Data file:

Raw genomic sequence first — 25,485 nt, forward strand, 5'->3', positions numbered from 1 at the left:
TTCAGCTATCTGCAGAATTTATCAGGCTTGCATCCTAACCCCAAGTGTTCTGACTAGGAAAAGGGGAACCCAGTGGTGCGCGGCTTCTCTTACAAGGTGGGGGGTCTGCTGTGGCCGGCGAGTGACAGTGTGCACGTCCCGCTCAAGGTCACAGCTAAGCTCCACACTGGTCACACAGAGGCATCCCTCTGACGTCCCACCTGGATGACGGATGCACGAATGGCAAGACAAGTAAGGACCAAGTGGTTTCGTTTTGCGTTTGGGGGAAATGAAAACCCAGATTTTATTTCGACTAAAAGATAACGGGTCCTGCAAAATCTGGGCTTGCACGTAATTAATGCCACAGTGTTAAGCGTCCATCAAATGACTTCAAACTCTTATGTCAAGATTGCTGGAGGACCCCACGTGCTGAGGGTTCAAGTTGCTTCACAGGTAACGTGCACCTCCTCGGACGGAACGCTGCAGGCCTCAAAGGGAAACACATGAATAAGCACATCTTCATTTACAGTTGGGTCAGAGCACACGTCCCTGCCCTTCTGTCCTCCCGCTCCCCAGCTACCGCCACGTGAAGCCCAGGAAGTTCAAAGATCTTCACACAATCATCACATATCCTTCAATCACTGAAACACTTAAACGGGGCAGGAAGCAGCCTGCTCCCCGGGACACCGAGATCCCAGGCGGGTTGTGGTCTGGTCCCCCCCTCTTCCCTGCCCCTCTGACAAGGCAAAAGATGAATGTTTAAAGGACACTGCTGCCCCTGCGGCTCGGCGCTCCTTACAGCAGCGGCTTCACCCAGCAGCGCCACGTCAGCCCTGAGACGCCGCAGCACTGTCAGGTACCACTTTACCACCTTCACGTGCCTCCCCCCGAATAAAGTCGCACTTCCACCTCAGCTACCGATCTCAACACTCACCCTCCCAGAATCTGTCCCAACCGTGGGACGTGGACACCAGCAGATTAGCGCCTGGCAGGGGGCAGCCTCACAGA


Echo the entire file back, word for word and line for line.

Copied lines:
Raw genomic sequence first — 25,485 nt, forward strand, 5'->3', positions numbered from 1 at the left:
TTCAGCTATCTGCAGAATTTATCAGGCTTGCATCCTAACCCCAAGTGTTCTGACTAGGAAAAGGGGAACCCAGTGGTGCGCGGCTTCTCTTACAAGGTGGGGGGTCTGCTGTGGCCGGCGAGTGACAGTGTGCACGTCCCGCTCAAGGTCACAGCTAAGCTCCACACTGGTCACACAGAGGCATCCCTCTGACGTCCCACCTGGATGACGGATGCACGAATGGCAAGACAAGTAAGGACCAAGTGGTTTCGTTTTGCGTTTGGGGGAAATGAAAACCCAGATTTTATTTCGACTAAAAGATAACGGGTCCTGCAAAATCTGGGCTTGCACGTAATTAATGCCACAGTGTTAAGCGTCCATCAAATGACTTCAAACTCTTATGTCAAGATTGCTGGAGGACCCCACGTGCTGAGGGTTCAAGTTGCTTCACAGGTAACGTGCACCTCCTCGGACGGAACGCTGCAGGCCTCAAAGGGAAACACATGAATAAGCACATCTTCATTTACAGTTGGGTCAGAGCACACGTCCCTGCCCTTCTGTCCTCCCGCTCCCCAGCTACCGCCACGTGAAGCCCAGGAAGTTCAAAGATCTTCACACAATCATCACATATCCTTCAATCACTGAAACACTTAAACGGGGCAGGAAGCAGCCTGCTCCCCGGGACACCGAGATCCCAGGCGGGTTGTGGTCTGGTCCCCCCCTCTTCCCTGCCCCTCTGACAAGGCAAAAGATGAATGTTTAAAGGACACTGCTGCCCCTGCGGCTCGGCGCTCCTTACAGCAGCGGCTTCACCCAGCAGCGCCACGTCAGCCCTGAGACGCCGCAGCACTGTCAGGTACCACTTTACCACCTTCACGTGCCTCCCCCCGAATAAAGTCGCACTTCCACCTCAGCTACCGATCTCAACACTCACCCTCCCAGAATCTGTCCCAACCGTGGGACGTGGACACCAGCAGATTAGCGCCTGGCAGGGGGCAGCCTCACAGA